It’s at this point that I stopped breathing properly and had to wheeze into my cupped hands for several minutes. (Also, lest you think that Thomson is some sort of geriatric savant who accidentally presaged our decent into the darkest timeline, I’d note that The Candidate was published in February 2016, well after Donald Trump announced his intention to run for President. Whatever other similarities lie therein, I’ll leave to a more intrepid soul to fathom.)

Norman and Jane continue to talk for the rest of the chapter. I only skimmed after that, but not distractedly enough to miss Norman posing this serious philosophical query: “Is there a god or a dyslexic dog?” Jane doesn’t answer, but that’s not surprising: she’s pretty much there as a prop to give Norman an excuse to extemporise in detail about Why Religion Is Wrong. Only then, mercifully, did my free sample come to an end.

At a base technical level, Thomson doesn’t know enough about prose writing to include the word “said” and a comma after each character name, or how to indicate the possessive for a proper noun ending in s, or any of the basic rules of pacing, structure or grammar. Even so, no line edit in the world can fix this mess. The prose is didactic and clunky in a way that only comes from being wrongly convinced of the brilliance of bad ideas, while the introduction of Jane Gray is the literal embodiment of How Not To Write A Female Character. Culturally, we spend a lot of time mocking female writers for their (supposedly) thinly-veiled self-insert characters, and yet I can say with authority that I’ve never encountered any such work by a teenage girl that manages to be anywhere near as obnoxiously obvious as the equivalent fantasies written by grown men.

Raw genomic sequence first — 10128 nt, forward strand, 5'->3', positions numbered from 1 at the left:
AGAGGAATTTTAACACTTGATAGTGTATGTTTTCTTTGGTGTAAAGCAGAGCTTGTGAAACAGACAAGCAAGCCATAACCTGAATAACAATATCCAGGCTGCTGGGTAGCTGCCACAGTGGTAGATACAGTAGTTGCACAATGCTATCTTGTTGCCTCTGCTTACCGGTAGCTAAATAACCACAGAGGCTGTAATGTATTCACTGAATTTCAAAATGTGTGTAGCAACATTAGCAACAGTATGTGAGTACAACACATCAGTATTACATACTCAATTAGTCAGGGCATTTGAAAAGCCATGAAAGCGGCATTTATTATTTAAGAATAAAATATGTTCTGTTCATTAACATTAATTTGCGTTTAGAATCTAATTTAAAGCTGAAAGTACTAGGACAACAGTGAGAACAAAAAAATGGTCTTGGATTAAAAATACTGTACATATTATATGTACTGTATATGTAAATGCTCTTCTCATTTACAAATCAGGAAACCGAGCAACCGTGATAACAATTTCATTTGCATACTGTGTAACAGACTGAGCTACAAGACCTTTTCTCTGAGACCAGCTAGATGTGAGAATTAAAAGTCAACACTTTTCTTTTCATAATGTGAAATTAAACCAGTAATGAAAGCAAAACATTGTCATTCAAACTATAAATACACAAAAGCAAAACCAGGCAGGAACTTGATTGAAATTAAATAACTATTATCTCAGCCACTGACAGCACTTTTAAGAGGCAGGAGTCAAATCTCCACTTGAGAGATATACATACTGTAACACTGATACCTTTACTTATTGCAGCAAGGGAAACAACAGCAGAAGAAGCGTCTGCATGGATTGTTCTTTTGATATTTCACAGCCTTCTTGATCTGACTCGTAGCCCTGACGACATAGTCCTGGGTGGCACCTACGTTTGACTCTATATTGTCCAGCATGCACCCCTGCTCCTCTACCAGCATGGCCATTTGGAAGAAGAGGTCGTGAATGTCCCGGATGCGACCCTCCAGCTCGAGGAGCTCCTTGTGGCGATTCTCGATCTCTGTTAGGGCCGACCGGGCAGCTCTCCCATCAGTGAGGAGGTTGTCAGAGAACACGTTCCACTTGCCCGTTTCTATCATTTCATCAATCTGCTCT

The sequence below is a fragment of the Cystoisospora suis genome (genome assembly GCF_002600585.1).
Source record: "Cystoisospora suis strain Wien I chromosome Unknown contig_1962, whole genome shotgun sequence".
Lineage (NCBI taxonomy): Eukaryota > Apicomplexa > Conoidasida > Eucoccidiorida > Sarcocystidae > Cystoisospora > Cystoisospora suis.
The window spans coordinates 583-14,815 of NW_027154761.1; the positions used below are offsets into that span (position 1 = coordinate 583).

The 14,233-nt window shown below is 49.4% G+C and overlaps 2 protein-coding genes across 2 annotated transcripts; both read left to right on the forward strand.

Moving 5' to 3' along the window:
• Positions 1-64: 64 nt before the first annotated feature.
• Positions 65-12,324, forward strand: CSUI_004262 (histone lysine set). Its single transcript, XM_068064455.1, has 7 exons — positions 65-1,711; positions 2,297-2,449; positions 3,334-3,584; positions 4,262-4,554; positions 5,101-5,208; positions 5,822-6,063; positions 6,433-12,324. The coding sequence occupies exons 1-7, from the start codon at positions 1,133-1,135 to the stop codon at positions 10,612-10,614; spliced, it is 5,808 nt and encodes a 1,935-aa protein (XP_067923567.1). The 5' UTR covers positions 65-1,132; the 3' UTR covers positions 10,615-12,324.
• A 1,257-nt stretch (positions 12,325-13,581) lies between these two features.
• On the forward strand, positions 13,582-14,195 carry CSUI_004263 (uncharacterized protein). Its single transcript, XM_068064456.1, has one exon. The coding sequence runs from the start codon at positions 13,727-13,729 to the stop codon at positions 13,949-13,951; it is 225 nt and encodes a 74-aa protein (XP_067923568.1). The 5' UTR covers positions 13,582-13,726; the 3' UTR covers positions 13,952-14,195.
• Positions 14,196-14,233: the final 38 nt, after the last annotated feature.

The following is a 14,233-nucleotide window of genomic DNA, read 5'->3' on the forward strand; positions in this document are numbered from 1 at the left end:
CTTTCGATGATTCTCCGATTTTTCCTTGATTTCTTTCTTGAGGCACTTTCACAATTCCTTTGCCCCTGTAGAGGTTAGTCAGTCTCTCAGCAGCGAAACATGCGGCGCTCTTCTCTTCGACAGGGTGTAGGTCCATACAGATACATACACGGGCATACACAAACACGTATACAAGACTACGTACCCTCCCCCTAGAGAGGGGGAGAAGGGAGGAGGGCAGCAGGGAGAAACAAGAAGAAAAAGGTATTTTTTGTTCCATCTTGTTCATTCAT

So, yeah: Dan Thomson, whatever he might like to think, did not fail to get into the Iowa Writers’ Workshop because of age discrimination, but because his writing fails to meet even the most basic grammatical and structural standards you would reasonably expect a high school English graduate to know. But let’s by all means keep up the steady flow of editorials claiming whiny entitlement is a millennial problem. Like the proverbial five o’clock, it’s always a slow news day somewhere.